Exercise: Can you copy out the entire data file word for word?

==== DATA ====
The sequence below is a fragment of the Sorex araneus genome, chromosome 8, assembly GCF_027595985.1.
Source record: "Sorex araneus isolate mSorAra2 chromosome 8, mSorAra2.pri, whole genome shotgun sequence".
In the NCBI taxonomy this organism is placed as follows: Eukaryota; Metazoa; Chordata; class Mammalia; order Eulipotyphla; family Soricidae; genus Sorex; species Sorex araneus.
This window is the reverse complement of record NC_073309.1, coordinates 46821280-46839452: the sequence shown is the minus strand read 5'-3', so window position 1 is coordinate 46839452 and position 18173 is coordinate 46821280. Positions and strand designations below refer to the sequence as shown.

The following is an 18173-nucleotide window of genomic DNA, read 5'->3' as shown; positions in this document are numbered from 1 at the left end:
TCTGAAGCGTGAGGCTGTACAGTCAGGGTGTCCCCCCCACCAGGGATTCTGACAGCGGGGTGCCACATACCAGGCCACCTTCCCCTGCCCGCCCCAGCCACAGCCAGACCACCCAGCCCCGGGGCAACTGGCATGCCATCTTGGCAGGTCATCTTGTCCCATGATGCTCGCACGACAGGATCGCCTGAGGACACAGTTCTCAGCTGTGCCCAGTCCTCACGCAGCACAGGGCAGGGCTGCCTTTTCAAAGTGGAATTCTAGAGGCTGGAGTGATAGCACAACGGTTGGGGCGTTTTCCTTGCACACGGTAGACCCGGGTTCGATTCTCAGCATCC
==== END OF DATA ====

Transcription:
The sequence below is a fragment of the Sorex araneus genome, chromosome 8, assembly GCF_027595985.1.
Source record: "Sorex araneus isolate mSorAra2 chromosome 8, mSorAra2.pri, whole genome shotgun sequence".
In the NCBI taxonomy this organism is placed as follows: Eukaryota; Metazoa; Chordata; class Mammalia; order Eulipotyphla; family Soricidae; genus Sorex; species Sorex araneus.
This window is the reverse complement of record NC_073309.1, coordinates 46821280-46839452: the sequence shown is the minus strand read 5'-3', so window position 1 is coordinate 46839452 and position 18173 is coordinate 46821280. Positions and strand designations below refer to the sequence as shown.

The following is an 18173-nucleotide window of genomic DNA, read 5'->3' as shown; positions in this document are numbered from 1 at the left end:
TCTGAAGCGTGAGGCTGTACAGTCAGGGTGTCCCCCCCACCAGGGATTCTGACAGCGGGGTGCCACATACCAGGCCACCTTCCCCTGCCCGCCCCAGCCACAGCCAGACCACCCAGCCCCGGGGCAACTGGCATGCCATCTTGGCAGGTCATCTTGTCCCATGATGCTCGCACGACAGGATCGCCTGAGGACACAGTTCTCAGCTGTGCCCAGTCCTCACGCAGCACAGGGCAGGGCTGCCTTTTCAAAGTGGAATTCTAGAGGCTGGAGTGATAGCACAACGGTTGGGGCGTTTTCCTTGCACACGGTAGACCCGGGTTCGATTCTCAGCATCC